Streptomyces – Nature’s Solution to AMR
Antibiotics were one of the most important medical discoveries of the 20th century. Before their discovery, infections of even small cuts had the potential to be fatal. What started with Fleming’s discovery of Penicillin in 1928 led to the development of the over 100 antibiotics we have today, fighting infections the world over.
The world’s most important medical bacteria?
Although many of the more recently developed antibiotics are synthetically produced, they are based on naturally occurring antibiotics, created by the host to protect it from other harmful microorganisms. After the discovery of penicillin, the next big discovery came in the form of a genus of bacteria known as Streptomyces. Since work started on this group of bacteria in 1939, it has grown to become by far the most important group of bacteria in antibiotic production. Research on bacteria from the Streptomyces genus is responsible for over 50 different antibiotics and other medicines in use today. These range from tetracycline, one of the most widely used broad-spectrum antibiotics, through to bleomycin, a heavy hitting antibiotic used to treat cancer, and boromycin, an antiviral drug used for patients with HIV.’
Influencing from the ground up
As well as being hugely important in the medical and pharmaceutical industries, Streptomyces also play a significant environmental role; contributing to the decomposition of organic matter, and fertility of the soil. They also produce geosmin, the metabolite responsible for the “earthy” aroma of soil and a contributor to the distinct “summer rain” smell when rain falls after a long dry period.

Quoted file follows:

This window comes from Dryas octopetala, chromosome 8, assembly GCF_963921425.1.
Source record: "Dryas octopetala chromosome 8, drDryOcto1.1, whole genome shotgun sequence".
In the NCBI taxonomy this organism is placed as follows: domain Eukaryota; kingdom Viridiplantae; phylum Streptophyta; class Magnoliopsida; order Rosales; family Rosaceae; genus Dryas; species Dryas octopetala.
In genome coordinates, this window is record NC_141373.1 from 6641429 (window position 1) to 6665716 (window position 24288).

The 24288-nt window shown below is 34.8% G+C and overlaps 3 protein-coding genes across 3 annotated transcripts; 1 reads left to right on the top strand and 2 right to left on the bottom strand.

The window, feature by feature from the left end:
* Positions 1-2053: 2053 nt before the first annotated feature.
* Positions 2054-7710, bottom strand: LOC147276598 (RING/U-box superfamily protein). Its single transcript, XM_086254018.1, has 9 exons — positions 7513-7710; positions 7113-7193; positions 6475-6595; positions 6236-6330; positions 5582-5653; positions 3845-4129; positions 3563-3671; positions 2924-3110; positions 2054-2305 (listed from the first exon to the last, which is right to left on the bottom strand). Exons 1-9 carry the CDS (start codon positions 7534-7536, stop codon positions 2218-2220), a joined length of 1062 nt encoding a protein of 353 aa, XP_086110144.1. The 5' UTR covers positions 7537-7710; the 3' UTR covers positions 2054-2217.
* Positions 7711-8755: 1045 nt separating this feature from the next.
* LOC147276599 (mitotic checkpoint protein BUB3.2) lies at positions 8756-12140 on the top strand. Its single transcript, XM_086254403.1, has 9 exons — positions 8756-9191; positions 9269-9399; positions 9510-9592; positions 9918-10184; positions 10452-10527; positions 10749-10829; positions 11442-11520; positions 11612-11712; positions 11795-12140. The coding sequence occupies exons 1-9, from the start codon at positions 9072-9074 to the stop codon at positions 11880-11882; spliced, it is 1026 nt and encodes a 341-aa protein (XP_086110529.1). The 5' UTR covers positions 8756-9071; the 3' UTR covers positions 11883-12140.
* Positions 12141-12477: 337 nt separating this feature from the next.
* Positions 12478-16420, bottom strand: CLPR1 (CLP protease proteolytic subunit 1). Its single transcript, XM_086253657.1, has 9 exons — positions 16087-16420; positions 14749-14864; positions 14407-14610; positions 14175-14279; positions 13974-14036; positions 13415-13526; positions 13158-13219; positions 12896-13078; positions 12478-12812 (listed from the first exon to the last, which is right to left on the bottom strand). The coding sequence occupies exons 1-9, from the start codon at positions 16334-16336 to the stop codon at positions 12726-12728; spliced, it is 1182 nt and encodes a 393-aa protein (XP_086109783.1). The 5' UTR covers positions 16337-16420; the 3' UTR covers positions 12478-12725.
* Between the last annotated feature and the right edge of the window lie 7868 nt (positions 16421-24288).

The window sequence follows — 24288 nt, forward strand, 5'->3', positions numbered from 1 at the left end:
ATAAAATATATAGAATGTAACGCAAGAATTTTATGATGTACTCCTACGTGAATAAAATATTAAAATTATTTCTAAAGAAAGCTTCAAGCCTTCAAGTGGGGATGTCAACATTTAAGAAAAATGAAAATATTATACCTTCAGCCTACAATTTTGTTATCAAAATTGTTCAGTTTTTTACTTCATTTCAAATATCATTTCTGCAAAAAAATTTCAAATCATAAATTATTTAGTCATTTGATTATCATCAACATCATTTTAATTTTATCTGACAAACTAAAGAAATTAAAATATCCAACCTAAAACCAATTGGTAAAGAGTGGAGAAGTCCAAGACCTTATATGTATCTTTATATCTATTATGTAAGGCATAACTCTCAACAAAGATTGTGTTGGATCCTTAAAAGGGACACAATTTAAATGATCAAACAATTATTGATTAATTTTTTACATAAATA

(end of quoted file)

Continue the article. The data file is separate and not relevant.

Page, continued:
Research into Streptomyces is still of vital importance; there are over 500 species of Streptomyces identified, but scientists have stated that there may be many more to be discovered. As well as the potential for new species, technological advances in genome editing have opened up the potential for exciting new areas of research. New knowledge and research into these key organisms is still of vital importance; the growing global battle against antibiotic resistance in many diseases, such as MRSA, is a much-needed area of study, and the continued research into Streptomyces has the potential to yield the better and stronger antibiotics we need.
Our flagship journal, Microbiology, has launched a Streptomyces collection to highlight the fascinating aspects of Streptomyces biology, and the advances that are providing us with newfound insight and appreciation for these extraordinary bacteria. Guest edited by Dr Marie Elliot, McMaster University, we invite you to submit your research article to the collection on the Microbiology website (please state that you are submitting to the Streptomyces collection in your cover letter).
Further reading and information:
Streptomyces bacteria on agar plate – Thinkstock
Pile of different color pills – Thinkstock
Superbug bacteria or Staphylococcus aureus (MRSA) bacteria – Thinkstock